Thursday, January 21, 2010

Don't you cry for me

Current book: Light in August
Pages read: 146-290

Well, actually, this post is going to be about all 290 pages, seeing as how I never wrote about the first 146. There just wasn't time. The interview went well, though, so I had a good reason to slack off. And yesterday I didn't get up at 5:45, after my flight home the night before got in at 11:45, to work out, and therefore did not read Faulkner, and therefore did not post. Anyway.

This book is not what I was expecting. I read some short story by Faulkner in high school ("The Bear," I believe it was called), that was just excruciating, so I was expecting this to be also. I recall Faulkner's prose being confusing and boring and jumping around in time, and this really doesn't do any of that. It jumps around in time a bit, I guess, but you can follow it with little trouble.

Lena Grove, a young poor woman from Alabama, is traveling in order to find her no-good boyfriend who has gotten her pregnant. He said he'd go on to his next job and then send for her, but he never did (What a shocker.). We get a little dusty-road-traveling time, and then she ends up in the town where she's heard he is. It turns out it's not him, though, just a man with a similar name (Bunch to Burch). Her boyfriend, though, is in the town anyway, going by the name Joe Christmas, which Bunch subsequently makes clear to her. So, then Faulkner pauses her story, aside from telling us the fact that Bunch is smitten with her, and we get the story of the local pastor, instead. Why? Hard to say at this point. The local pastor, Hightower, used to be in charge of the church, but after his wife ran away to the city with another man and then died in a freak accident, they kicked him out, and he now lives in disgrace. He and Bunch, who seems like a decent guy, are friends. After his story is concluded, we get Joe Christmas's story.

Joe Christmas is actually not in town after all, though he was very recently, because he's killed his mistress, with whom he was living (well, in a cabin nearby her, really), and set fire to her house. Ok, so now that that's established, we go way, way back to find out that he spent his childhood in an orphanage, until they found out that he had minority blood of some kind (Let me take this moment to say that Christ, this book has a lot of racial slurs. It's "nigger" this and "nigger" that, every five seconds. Don't get me wrong, I understand the time period and the fact that Faulkner is discussing what's going on in realistic detail, but sometimes it gets to be a bit much.), and placed him immediately with an extremely straitlaced farmer and his wife, who go by the name of McEachern. His foster father basically beats him whenever he doesn't know his catechism, and he quickly becomes maladjusted and angry. He also has a lot of self-hatred going on with the mixed blood situation. We watch him grow up, start beating women, and continue to hate his foster father, until, eventually, the woman he's sleeping with on the sly takes him to a party. They are discovered by McEachern, who confronts him, and he ends up hitting and killing him, after which his girlfriend (who is also a prostitute, by the way) leaves him. He chases her down and confronts her, and she and her other boyfriend beat him up, take his money, and leave him bleeding on the floor.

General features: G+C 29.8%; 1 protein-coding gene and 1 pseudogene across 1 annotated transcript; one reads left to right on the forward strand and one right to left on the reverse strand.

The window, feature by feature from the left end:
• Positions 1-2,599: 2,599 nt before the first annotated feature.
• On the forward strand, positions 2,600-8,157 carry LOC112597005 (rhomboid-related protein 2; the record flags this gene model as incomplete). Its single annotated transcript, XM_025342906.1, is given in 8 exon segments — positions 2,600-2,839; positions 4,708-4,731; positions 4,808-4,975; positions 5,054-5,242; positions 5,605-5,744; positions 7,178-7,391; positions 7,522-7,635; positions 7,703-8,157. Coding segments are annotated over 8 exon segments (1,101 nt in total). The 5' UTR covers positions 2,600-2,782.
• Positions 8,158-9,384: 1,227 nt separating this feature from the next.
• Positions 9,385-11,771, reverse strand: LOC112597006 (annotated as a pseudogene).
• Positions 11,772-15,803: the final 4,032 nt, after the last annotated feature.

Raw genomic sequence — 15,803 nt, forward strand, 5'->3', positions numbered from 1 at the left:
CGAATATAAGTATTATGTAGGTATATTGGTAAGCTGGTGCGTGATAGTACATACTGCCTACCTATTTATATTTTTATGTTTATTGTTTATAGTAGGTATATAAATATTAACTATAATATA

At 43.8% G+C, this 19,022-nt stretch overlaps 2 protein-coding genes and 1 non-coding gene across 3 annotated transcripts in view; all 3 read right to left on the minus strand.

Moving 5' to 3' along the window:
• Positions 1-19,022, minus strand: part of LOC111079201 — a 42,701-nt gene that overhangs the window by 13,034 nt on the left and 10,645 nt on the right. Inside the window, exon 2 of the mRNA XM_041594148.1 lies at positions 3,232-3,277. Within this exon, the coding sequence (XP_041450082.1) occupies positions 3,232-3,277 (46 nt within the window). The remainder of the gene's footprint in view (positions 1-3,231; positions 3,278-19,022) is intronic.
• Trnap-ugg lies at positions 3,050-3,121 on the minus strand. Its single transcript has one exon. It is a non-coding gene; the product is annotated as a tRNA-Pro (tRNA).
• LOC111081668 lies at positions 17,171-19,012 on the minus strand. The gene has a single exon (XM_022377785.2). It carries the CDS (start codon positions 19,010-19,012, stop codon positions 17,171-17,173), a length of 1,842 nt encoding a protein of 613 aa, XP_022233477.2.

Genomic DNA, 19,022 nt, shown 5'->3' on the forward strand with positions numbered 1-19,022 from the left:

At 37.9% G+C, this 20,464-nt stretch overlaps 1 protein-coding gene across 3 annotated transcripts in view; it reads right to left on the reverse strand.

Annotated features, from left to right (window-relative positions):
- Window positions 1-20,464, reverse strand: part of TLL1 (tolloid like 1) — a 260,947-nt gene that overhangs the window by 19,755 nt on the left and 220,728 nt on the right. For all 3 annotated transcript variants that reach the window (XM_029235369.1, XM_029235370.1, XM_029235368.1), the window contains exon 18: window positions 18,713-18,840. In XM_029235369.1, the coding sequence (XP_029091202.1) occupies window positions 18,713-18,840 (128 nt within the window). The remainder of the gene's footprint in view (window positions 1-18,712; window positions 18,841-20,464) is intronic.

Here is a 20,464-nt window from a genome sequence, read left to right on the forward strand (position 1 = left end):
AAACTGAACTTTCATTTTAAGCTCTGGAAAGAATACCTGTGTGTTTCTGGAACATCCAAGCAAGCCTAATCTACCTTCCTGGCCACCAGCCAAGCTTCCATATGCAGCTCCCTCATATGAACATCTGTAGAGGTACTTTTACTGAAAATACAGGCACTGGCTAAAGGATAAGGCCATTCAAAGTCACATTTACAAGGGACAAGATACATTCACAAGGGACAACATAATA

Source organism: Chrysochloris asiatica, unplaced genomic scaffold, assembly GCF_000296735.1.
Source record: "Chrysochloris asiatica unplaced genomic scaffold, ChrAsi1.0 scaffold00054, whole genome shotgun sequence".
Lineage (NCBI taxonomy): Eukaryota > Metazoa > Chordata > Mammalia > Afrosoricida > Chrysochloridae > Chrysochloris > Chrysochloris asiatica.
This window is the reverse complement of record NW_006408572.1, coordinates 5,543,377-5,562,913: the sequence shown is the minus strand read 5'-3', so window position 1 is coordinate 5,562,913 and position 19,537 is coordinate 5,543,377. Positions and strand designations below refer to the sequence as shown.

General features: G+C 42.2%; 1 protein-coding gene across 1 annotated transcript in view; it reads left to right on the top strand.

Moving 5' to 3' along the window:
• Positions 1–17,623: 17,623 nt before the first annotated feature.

All this basically establishes his life of vagrancy and crime, and he spends the years between this incident and the present wandering through the South, doing odd jobs and sleeping with girls like Lena. He eventually settles in the town where he's killed his mistress, Joanna Burden, and we get a bunch of her backstory, too. She works for minority rights, especially with African-American colleges, and has a good relationship with the black community in the South as a whole. It's this that makes her willing to have a relationship with Christmas, but also what makes him resent the whole thing, what with his self-hatred and all. They have a lot of confrontations about that, and it all eventually results in her killing herself, it seems. So, I guess, though I'm a little confused at this point, that Christmas saw her kill herself and then, for some reason, made it look like he did it, and then burned down the house. That's really where we are, plus the fact that Bunch plans to take Lena out to the cabin near Christmas's house and get her settled there so she can wait for him. Which doesn't make any sense, but there you go. Oh, also, Christmas is a bootlegger, and has a heavy-drinking partner named Joe Brown who seems eager to bear witness to the fact that Christmas was sleeping with his mistress and then offed her. (The subtext here, too, is that even if Christmas didn't kill her, he was still a mixed-race man sleeping with a white woman, which will be grounds for his execution.) Confused? That's all right, I am a little, too. I think it'll resolve itself.

I'm surprised at the fact that this is a sharp examination of racism in the South at the time. I wasn't expecting that, and I respect Faulkner for doing it. It certainly couldn't have been easy. Also, the prose is interesting and sort of revelatory. He combines words in poetic and unexpected ways, and the sentences are well-crafted, yet simple. His description has all the power of precision without the encumbrance of overly complex syntax and diction. Colour me impressed, Faulkner. I had no idea.


  1. A nice change from the ubiquitous James?

  2. I think Faulkner has gotten a bad rap since he has a famously long average sentence length.

    Why do I know this? Where did it come from? I don't know! I'm from the America where my English teacher told us that Nathaniel Hawthorne is ranked as requiring a 26th grade reading level. Jeez, dudes.



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